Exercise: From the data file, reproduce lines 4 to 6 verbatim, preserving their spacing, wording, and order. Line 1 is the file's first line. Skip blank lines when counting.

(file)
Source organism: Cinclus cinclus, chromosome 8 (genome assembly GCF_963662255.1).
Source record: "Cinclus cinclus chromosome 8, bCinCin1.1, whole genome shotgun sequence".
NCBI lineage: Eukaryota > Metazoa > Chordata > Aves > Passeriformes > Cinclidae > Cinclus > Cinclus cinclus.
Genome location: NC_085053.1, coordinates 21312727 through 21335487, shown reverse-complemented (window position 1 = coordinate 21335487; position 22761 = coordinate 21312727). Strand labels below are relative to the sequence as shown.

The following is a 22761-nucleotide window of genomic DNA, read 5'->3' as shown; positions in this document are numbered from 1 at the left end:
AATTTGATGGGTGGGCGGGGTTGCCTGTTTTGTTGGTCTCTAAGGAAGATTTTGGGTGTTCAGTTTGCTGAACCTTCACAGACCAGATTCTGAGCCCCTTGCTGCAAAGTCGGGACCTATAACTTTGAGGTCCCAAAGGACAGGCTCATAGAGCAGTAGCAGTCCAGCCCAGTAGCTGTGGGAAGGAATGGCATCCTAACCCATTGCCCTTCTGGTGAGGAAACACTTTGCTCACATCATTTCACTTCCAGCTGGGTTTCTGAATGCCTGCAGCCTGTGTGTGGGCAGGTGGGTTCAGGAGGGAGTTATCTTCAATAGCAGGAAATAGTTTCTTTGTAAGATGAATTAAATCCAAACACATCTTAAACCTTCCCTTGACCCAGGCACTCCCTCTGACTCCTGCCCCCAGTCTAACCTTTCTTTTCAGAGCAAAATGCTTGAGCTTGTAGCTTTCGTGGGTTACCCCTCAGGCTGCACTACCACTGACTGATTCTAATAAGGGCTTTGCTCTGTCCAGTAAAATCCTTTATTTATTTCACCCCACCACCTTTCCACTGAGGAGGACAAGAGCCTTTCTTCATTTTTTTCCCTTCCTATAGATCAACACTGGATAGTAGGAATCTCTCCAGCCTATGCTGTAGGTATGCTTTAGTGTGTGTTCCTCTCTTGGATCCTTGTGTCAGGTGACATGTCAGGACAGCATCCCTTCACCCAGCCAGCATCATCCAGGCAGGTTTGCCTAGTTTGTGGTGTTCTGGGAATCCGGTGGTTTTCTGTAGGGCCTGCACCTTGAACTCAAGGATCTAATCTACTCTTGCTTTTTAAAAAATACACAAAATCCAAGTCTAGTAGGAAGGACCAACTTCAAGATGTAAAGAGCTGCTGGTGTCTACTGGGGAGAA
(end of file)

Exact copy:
Genome location: NC_085053.1, coordinates 21312727 through 21335487, shown reverse-complemented (window position 1 = coordinate 21335487; position 22761 = coordinate 21312727). Strand labels below are relative to the sequence as shown.

The following is a 22761-nucleotide window of genomic DNA, read 5'->3' as shown; positions in this document are numbered from 1 at the left end:
AATTTGATGGGTGGGCGGGGTTGCCTGTTTTGTTGGTCTCTAAGGAAGATTTTGGGTGTTCAGTTTGCTGAACCTTCACAGACCAGATTCTGAGCCCCTTGCTGCAAAGTCGGGACCTATAACTTTGAGGTCCCAAAGGACAGGCTCATAGAGCAGTAGCAGTCCAGCCCAGTAGCTGTGGGAAGGAATGGCATCCTAACCCATTGCCCTTCTGGTGAGGAAACACTTTGCTCACATCATTTCACTTCCAGCTGGGTTTCTGAATGCCTGCAGCCTGTGTGTGGGCAGGTGGGTTCAGGAGGGAGTTATCTTCAATAGCAGGAAATAGTTTCTTTGTAAGATGAATTAAATCCAAACACATCTTAAACCTTCCCTTGACCCAGGCACTCCCTCTGACTCCTGCCCCCAGTCTAACCTTTCTTTTCAGAGCAAAATGCTTGAGCTTGTAGCTTTCGTGGGTTACCCCTCAGGCTGCACTACCACTGACTGATTCTAATAAGGGCTTTGCTCTGTCCAGTAAAATCCTTTATTTATTTCACCCCACCACCTTTCCACTGAGGAGGACAAGAGCCTTTCTTCATTTTTTTCCCTTCCTATAGATCAACACTGGATAGTAGGAATCTCTCCAGCCTATGCTGTAGGTATGCTTTAGTGTGTGTTCCTCTCTTGGATCCTTGTGTCAGGTGACATGTCAGGACAGCATCCCTTCACCCAGCCAGCATCATCCAGGCAGGTTTGCCTAGTTTGTGGTGTTCTGGGAATCCGGTGGTTTTCTGTAGGGCCTGCACCTTGAACTCAAGGATCTAATCTACTCTTGCTTTTTAAAAAATACACAAAATCCAAGTCTAGTAGGAAGGACCAACTTCAAGATGTAAAGAGCTGCTGGTGTCTACTGGGGAGAA